Our Initiatives for Biodiversity
Plants, animals, fungi, bacteria and us, human beings, form the planet’s biodiversity. However, this diversity and abundance of life forms are seriously threatened. The United Nations estimates that 25% of species are at risk of extinction in the coming decades. As the home of 20% of all biodiversity on Earth and one of the most biodiverse countries in the world, Brazil plays a leading role in conserving biodiversity and restoring degraded habitats. At Suzano, we are doing our part. Check out some of our initiatives.
Ecological corridors, or biodiversity corridors, are areas that connect fragments of native forests that have been separated by human activity, including highway construction, agricultural activities, pastures and urban development. These corridors create vegetation cover that encourages animals to travel through different areas of native forest, enabling seed dispersal, pollination, environmental restoration and biodiversity conservation.
Through ecological corridors, we will connect, by 2030, half a million hectares in the Amazon, Atlantic Forest and Cerrado biomes, an area four times the size of the city of Rio de Janeiro. We have entered into partnerships with different sectors of society and the government to restore native vegetation and implement more sustainable agricultural production techniques in the communities where the corridors will be implemented.
species of animals and plants have already been recorded in our farms and conservation areas
of our land is dedicated to conservation
hectares will be connected through our ecological corridors
Restoration and Conservation
Currently, 40% of our land—approximately 1 million hectares—is dedicated to conservation. The areas of native forests that we conserve in the Amazon, Atlantic Forest and Cerrado play an important role in maintaining biodiversity in Brazil.
As part of our environmental initiatives, we began the ecological restoration of 37.000 hectares of degraded areas, in which we have planted more than 12 million native trees. Since the 1990s, we have implemented ecological restoration initiatives in different regions. Our program was considered by the UN to be one of the 15 most transformative projects in Brazil in terms of economic, social and environmental sustainability. Learn more about our Ecological Restoration Program in the Indicators Center.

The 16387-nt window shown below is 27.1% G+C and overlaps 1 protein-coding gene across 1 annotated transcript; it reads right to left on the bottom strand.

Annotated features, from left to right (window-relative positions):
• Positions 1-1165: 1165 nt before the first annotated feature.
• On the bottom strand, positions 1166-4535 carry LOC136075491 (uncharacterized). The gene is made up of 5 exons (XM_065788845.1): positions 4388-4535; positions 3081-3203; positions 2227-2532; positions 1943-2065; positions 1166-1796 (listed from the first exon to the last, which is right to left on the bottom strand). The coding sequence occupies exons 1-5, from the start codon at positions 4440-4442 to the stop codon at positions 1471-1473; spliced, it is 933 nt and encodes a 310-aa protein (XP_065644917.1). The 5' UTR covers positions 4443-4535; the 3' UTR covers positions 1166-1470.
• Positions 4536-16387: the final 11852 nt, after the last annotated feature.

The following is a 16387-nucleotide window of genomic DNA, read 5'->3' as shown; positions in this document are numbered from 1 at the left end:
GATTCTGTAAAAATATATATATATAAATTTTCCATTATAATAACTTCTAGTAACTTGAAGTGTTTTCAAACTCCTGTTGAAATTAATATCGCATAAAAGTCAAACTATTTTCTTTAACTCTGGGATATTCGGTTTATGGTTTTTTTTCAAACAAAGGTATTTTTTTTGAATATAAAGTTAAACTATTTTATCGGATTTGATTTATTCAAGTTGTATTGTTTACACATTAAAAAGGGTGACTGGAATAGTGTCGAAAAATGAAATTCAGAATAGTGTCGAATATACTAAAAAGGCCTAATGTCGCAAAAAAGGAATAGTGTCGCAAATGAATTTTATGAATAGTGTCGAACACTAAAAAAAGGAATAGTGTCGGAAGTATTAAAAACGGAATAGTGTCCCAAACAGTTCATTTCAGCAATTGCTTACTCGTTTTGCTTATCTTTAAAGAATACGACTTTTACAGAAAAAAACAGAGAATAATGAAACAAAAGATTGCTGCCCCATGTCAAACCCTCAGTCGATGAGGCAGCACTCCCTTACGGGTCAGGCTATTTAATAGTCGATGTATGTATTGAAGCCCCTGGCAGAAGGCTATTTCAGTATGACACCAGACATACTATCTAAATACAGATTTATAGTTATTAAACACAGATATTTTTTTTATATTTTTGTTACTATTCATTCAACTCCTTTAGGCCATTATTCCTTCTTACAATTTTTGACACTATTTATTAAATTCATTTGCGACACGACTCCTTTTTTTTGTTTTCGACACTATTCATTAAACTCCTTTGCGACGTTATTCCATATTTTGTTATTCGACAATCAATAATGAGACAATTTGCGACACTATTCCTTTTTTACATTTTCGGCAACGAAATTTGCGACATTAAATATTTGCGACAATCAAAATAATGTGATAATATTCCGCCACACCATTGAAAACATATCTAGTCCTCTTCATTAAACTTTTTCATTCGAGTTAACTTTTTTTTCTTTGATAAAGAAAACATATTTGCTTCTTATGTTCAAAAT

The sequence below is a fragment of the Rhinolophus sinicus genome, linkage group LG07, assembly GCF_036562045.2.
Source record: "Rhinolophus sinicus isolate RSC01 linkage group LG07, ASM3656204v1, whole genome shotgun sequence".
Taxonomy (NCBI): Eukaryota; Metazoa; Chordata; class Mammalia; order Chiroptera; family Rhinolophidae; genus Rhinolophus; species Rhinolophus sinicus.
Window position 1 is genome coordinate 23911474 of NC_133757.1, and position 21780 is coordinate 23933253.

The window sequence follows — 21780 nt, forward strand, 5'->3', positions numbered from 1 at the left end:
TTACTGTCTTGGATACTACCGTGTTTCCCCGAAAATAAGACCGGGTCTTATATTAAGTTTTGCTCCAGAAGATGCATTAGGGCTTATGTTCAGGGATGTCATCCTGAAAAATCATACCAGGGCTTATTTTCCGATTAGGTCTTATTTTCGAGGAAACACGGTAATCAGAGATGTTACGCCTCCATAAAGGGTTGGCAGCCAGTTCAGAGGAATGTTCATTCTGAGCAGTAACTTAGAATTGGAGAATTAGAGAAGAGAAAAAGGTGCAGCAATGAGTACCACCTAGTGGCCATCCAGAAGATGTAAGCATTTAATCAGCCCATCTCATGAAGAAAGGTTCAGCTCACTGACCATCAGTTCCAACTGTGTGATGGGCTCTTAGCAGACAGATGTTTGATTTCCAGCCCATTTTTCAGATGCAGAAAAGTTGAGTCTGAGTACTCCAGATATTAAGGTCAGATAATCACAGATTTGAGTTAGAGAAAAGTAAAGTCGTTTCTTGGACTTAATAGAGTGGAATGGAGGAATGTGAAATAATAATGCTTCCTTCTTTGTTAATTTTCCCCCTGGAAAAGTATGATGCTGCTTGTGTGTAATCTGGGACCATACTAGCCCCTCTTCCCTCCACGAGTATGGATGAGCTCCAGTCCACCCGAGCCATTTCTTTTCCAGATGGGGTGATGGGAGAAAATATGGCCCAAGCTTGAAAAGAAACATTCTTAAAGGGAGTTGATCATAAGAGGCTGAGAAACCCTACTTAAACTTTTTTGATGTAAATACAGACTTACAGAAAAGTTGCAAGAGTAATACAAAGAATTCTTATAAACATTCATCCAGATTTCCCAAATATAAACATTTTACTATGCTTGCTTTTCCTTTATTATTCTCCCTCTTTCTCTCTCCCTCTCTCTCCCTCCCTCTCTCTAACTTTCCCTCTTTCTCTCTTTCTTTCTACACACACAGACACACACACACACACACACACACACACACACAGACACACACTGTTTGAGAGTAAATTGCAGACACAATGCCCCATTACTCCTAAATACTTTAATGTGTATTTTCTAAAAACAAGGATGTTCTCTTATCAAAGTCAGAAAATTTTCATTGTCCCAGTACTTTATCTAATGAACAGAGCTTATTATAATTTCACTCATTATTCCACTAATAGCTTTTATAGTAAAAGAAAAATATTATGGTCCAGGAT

We respect and follow Human Rights at all stages of our Value Chain, recognizing and protecting the dignity of all people. Also, we have a specific Policy on the topic, which provides guidance and good practices. Check out more information on the Human Rights page.
Monitoring Threatened Species
In addition to conserving and restoring areas of native vegetation, we also have several initiatives to monitor plants and animals. One example is our monitoring of the southern muriqui (Brachyteles arachnoides), which is the largest primate in the Americas, measuring up to 1.60 m, including the tail. These animals are nicknamed “forest gardeners”, because in just one day they can disperse seeds from up to eight plant species, an essential task for the conservation of the Atlantic Forest, where they live.
We identified southern muriquis in our land in 1990, in a conservation area in Pindamonhangaba. Since then, we have monitored these primates, which are also found in the Neblinas Park.
It is estimated that there are currently around 1,200 southern muriquis in Brazil, and approximately 5% of them live, grow and reproduce in places monitored by Suzano. This shows that we care for and maintain safe places for the species to thrive.
Watch the video in which we caught some of these primates enjoying their habitat.
With the Urban Dialogue project, Suzano strengthens direct contact with the community of Ribas do Rio Pardo (MS)
Suzano, the world's largest producer of market pulp and a global reference in the manufacture of bioproducts developed from the cultivation of eucalyptus, seeks to maintain a direct and continuous dialogue with the population of Ribas d...